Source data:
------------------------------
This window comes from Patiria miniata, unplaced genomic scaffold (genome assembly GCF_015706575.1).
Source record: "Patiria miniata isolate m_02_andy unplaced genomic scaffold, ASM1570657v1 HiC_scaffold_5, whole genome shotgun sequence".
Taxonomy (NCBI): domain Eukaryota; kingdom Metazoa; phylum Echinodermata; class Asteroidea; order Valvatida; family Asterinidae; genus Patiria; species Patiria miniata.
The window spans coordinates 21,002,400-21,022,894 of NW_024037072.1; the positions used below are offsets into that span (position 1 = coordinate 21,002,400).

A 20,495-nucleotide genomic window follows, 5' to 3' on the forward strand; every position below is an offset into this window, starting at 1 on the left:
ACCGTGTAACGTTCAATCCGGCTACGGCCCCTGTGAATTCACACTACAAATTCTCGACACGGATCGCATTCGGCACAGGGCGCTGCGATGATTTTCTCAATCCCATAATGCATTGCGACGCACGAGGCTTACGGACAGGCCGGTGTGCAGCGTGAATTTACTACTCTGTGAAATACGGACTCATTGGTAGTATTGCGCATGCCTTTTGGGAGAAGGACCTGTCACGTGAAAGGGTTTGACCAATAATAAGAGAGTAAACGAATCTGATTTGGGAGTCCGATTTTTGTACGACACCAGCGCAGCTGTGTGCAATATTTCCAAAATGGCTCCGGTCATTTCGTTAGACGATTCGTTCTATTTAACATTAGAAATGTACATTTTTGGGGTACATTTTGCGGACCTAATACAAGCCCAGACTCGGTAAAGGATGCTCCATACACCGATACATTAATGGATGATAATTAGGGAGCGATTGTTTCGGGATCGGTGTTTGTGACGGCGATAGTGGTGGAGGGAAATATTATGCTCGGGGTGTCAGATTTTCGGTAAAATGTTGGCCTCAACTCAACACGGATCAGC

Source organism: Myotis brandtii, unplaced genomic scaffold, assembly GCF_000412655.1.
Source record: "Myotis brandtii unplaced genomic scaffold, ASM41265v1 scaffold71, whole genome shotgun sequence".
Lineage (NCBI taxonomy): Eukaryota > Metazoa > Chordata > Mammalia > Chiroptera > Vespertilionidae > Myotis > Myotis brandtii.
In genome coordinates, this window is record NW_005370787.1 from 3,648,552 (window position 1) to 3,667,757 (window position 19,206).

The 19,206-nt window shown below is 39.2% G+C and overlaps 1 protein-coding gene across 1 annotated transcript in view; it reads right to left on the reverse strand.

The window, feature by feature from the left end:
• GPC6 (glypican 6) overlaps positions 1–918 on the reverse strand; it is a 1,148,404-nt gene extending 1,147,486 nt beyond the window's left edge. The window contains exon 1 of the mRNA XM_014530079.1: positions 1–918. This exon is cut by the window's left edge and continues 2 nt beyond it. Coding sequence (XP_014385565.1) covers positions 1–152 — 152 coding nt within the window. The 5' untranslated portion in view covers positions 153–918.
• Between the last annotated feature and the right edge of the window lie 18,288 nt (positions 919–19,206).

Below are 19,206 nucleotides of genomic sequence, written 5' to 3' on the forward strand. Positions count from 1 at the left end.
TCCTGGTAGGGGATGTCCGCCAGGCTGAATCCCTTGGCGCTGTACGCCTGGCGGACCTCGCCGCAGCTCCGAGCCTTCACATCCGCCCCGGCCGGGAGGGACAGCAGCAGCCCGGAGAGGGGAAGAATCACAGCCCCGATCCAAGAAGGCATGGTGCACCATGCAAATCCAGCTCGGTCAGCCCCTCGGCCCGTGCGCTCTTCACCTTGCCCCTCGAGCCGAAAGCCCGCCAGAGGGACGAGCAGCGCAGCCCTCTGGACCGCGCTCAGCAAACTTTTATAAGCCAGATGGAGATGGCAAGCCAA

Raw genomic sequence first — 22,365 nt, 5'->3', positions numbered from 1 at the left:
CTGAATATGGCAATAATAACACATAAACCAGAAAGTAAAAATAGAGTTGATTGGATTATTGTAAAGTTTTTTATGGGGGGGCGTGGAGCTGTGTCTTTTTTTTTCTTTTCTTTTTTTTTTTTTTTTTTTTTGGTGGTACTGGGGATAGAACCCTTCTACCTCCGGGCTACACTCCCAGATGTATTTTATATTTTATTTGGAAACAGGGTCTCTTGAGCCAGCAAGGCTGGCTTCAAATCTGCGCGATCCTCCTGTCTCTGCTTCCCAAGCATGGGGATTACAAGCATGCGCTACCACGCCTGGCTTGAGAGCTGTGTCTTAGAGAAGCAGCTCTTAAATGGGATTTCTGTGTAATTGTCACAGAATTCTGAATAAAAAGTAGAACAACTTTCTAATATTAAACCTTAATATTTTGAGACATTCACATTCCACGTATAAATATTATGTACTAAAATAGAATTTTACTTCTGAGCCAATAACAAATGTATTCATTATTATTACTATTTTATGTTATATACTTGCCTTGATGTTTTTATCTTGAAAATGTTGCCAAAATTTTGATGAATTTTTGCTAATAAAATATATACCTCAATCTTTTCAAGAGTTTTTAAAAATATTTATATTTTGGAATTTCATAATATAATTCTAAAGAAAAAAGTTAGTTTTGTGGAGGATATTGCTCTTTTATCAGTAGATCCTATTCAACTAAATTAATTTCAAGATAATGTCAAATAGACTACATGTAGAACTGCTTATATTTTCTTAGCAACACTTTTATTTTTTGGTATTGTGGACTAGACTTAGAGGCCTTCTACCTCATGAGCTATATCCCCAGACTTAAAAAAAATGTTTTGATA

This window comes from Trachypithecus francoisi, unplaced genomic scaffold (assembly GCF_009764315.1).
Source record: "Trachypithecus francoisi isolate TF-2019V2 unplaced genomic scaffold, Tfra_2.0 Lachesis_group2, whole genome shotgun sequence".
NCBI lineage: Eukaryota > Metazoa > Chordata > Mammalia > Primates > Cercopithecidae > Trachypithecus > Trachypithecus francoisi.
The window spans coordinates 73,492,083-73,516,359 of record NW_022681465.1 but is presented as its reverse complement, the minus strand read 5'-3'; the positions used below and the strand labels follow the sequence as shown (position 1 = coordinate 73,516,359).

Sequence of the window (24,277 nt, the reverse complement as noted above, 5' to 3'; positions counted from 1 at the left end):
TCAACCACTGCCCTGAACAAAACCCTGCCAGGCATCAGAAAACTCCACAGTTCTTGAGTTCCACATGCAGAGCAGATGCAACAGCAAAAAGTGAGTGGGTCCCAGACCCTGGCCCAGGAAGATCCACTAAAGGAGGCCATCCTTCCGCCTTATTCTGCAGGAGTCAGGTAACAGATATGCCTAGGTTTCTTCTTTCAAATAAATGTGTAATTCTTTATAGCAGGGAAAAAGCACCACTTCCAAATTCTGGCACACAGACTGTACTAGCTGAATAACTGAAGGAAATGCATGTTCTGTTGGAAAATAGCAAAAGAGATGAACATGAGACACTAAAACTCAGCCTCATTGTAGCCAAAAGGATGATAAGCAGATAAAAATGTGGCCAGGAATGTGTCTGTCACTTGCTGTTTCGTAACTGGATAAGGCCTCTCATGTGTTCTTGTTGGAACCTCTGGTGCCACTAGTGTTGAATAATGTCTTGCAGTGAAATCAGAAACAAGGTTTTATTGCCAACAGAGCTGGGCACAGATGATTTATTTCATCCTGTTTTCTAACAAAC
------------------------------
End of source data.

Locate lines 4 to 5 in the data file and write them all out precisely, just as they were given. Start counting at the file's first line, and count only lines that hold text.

The window spans coordinates 21,002,400-21,022,894 of NW_024037072.1; the positions used below are offsets into that span (position 1 = coordinate 21,002,400).

A 20,495-nucleotide genomic window follows, 5' to 3' on the forward strand; every position below is an offset into this window, starting at 1 on the left: